When we heard that the MTA was spending $212 million to install surveillance cams in the New York subway, we immediately wondered if there was some kind of geeky joke in there somewhere. 212, after all, is the area code for Manhattan.
Keep in mind that when Google decided to raise money in its IPO last year, the company's founders settled on the magic number of $2.718 billion for a reason:
Apparently, a Russian neuropsychiatrist at Columbia University has pioneered a groundbreaking insomnia remedy known as brain music therapy. And, no, it doesn't involve a bottle of Stolichnaya or a trip to a Russian banya. Barbara Hoffman in the New York Post describes how the sleep technique developed by Dr. Galina Mindlin at Columbia University works:
"Developed a decade ago in Russia, it involves recording the brain's electrical activity, or brain waves, via an EEG, during a time when you're most relaxed and transforming those same waves into synthesized musical sounds, which are recorded on a CD and played back at bedtime... The theory is that listening to your brain at rest helps your mind to relax into sleep."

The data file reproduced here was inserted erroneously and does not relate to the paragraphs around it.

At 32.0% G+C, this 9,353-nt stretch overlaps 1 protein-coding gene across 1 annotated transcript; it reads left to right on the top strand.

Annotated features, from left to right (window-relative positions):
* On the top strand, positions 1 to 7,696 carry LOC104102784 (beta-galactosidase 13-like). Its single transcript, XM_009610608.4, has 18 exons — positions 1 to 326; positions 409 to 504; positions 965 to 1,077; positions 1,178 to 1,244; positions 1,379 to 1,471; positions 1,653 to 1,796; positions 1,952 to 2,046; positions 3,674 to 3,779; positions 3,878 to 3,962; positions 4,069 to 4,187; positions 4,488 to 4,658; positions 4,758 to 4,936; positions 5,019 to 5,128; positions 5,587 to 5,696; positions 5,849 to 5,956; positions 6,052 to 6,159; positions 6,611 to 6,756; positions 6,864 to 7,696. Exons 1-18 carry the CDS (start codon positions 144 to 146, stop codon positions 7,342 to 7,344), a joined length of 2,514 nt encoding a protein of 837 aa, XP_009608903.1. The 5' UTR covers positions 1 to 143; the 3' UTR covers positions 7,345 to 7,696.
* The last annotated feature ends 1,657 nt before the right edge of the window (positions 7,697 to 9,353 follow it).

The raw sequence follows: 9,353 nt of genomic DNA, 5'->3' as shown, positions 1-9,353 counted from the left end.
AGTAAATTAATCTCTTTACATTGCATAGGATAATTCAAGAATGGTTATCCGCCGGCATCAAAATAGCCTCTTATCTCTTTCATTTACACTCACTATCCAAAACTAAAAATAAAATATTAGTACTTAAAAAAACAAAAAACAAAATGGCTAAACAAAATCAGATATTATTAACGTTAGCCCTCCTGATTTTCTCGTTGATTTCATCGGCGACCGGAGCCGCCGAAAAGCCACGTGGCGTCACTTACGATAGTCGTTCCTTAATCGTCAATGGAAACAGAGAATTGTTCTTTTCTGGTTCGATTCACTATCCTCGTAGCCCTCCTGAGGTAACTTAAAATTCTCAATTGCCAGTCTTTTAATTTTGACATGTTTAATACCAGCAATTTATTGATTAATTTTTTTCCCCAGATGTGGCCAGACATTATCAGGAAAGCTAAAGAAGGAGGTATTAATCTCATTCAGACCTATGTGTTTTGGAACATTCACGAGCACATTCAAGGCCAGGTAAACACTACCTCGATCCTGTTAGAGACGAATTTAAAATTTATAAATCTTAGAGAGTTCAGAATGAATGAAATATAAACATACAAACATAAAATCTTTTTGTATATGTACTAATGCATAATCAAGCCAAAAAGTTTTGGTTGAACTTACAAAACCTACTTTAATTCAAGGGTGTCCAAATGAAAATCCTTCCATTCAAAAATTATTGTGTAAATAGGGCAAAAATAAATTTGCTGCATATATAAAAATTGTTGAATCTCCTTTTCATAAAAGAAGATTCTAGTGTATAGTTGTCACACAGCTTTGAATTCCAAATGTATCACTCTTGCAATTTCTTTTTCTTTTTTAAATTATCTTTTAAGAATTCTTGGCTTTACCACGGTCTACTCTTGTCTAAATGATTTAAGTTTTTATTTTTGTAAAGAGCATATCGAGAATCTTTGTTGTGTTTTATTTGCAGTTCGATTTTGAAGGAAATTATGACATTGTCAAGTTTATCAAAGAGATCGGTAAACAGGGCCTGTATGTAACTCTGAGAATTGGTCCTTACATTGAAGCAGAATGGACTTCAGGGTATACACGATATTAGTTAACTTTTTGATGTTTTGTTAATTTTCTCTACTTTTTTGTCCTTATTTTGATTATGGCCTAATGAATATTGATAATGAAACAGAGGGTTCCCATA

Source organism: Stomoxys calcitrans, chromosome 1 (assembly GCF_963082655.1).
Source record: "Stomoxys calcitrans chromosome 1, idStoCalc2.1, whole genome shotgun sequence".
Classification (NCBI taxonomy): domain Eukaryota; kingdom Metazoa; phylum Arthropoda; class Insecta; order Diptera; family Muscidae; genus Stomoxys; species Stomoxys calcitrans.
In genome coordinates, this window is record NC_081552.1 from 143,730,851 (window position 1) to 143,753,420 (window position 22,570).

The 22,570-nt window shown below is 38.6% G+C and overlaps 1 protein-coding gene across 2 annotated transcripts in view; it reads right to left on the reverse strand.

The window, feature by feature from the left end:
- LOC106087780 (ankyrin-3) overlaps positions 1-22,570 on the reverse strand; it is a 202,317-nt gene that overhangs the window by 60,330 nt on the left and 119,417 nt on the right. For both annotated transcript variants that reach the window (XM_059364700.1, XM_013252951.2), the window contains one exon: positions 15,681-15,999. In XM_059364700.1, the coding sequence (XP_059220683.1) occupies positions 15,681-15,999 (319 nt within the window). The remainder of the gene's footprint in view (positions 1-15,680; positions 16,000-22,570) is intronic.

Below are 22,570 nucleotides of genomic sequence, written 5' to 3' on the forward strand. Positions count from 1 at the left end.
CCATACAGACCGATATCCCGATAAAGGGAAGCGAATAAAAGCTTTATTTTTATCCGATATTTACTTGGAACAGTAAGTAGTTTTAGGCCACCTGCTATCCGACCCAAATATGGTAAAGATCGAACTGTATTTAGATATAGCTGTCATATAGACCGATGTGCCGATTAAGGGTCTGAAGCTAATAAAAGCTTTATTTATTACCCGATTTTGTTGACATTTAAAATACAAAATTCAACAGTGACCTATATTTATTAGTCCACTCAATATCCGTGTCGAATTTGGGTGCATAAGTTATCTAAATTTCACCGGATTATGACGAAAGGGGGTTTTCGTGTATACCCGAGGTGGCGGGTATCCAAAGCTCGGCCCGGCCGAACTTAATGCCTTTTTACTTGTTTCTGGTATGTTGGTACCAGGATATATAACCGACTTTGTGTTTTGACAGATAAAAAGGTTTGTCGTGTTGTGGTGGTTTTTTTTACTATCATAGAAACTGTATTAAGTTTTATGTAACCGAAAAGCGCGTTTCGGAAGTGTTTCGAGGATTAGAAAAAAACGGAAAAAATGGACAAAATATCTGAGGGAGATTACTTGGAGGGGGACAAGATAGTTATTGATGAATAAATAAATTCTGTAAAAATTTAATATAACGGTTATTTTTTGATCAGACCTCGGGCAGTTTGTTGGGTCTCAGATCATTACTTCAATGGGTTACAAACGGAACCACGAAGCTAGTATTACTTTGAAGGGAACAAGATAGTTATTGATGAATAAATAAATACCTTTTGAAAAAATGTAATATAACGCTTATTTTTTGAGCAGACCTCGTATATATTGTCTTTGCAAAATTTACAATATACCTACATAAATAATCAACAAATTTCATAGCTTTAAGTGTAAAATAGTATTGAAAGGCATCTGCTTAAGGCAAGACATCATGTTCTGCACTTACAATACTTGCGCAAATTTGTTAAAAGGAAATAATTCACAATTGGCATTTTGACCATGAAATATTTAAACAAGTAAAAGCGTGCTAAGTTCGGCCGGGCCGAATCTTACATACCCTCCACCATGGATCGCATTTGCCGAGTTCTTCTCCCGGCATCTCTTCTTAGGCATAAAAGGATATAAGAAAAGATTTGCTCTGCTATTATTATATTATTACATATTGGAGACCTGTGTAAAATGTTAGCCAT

"From purifying water to preparing donated blood for transfusions, Pall's filtration devices apply similar technology across a variety of seemingly unrelated industries."
It's a non-glamorous company in a non-glamorous industry - kinda like a razor blade company that keeps selling high-tech blades and razors to customers, says Kiplinger. In this case, it's filters and filtering devices.
In the New York Times, there's a look at the new plan by the New York City Taxi and Limousine Commission to experiment with hybrid vehicles. It took a bit of political arm-twisting by the New York City Council and Mayor Bloomberg, but the hybrid vehicles are finally here! (check out the handy graphic comparing horsepower, rear leg room and miles per gallon for different models)